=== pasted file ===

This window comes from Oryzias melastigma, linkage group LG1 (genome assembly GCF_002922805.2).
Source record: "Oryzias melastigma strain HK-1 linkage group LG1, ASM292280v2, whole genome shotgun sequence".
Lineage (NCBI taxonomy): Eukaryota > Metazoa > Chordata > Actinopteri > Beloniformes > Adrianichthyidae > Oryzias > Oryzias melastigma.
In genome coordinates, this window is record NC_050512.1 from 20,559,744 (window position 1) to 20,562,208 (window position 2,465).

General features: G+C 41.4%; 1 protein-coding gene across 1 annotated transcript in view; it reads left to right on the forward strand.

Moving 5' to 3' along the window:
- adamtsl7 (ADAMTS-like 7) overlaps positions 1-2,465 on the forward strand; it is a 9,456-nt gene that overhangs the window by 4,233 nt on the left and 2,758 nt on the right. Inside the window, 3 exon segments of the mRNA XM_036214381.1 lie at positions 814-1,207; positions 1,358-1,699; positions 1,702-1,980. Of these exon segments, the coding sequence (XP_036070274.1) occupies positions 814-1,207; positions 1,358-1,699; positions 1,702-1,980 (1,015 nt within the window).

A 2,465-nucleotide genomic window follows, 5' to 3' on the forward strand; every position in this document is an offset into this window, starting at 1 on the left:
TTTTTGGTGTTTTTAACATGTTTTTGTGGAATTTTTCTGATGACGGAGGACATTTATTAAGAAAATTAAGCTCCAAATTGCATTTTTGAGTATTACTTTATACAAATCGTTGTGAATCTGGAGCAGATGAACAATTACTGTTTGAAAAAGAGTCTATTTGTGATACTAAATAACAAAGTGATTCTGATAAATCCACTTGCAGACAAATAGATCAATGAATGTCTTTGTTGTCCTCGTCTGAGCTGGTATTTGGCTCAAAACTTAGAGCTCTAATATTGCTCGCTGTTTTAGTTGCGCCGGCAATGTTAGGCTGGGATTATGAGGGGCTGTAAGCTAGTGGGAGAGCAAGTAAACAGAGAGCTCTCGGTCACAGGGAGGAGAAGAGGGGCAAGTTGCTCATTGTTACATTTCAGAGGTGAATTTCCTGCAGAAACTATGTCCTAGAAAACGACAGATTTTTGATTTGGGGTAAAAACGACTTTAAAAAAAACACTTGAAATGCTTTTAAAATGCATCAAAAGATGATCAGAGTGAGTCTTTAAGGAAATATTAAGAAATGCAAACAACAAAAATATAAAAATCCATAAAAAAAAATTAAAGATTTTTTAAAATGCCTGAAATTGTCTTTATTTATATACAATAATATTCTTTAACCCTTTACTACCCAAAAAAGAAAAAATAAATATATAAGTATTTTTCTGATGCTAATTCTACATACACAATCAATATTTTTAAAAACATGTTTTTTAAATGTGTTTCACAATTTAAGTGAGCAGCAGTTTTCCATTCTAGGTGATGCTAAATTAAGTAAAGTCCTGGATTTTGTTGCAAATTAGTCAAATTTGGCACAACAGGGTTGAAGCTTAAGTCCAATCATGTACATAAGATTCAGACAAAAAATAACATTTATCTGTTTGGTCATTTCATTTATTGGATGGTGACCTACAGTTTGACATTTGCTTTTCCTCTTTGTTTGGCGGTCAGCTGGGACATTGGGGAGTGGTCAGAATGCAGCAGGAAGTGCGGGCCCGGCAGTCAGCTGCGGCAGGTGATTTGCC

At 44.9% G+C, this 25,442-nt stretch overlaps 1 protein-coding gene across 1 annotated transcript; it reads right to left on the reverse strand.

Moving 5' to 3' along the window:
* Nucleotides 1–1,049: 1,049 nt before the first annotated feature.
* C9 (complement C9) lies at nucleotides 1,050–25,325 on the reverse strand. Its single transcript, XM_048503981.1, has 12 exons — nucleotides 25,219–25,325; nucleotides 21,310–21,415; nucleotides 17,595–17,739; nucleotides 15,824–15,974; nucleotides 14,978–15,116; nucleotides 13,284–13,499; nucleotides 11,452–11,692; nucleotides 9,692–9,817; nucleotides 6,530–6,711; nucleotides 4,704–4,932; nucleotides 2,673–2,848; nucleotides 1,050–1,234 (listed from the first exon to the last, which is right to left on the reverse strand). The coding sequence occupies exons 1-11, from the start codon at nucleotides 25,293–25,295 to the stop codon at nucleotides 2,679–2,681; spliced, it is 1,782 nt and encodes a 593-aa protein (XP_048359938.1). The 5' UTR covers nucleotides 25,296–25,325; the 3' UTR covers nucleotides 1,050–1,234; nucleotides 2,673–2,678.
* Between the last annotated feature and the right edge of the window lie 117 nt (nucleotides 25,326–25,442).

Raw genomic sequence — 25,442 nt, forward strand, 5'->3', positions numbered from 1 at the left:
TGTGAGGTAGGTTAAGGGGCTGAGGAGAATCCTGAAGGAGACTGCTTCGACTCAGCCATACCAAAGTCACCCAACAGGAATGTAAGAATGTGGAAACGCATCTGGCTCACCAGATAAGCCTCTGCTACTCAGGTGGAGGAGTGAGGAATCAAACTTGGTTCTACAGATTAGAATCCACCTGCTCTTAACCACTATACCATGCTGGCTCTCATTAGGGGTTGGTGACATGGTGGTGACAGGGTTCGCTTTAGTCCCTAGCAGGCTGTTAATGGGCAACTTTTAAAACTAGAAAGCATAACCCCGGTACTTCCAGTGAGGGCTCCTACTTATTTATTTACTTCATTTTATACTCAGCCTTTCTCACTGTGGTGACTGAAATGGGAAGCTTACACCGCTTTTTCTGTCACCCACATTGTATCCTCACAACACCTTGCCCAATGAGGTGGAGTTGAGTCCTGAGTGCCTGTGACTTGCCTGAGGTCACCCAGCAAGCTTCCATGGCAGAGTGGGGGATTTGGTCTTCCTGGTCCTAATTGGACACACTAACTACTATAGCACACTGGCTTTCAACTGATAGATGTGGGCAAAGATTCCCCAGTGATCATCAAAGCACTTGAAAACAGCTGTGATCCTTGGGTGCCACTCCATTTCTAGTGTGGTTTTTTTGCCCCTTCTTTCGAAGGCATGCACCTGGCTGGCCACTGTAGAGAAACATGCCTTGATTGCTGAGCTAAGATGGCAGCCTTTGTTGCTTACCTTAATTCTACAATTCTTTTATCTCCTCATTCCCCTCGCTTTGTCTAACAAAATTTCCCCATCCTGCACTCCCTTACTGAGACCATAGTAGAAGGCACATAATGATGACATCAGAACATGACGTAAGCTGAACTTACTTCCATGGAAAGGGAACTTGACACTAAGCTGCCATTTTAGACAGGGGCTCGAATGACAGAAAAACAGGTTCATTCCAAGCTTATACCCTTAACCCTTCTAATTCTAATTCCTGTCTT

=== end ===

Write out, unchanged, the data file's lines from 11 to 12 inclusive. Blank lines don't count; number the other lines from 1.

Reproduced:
Moving 5' to 3' along the window:
* Nucleotides 1–1,049: 1,049 nt before the first annotated feature.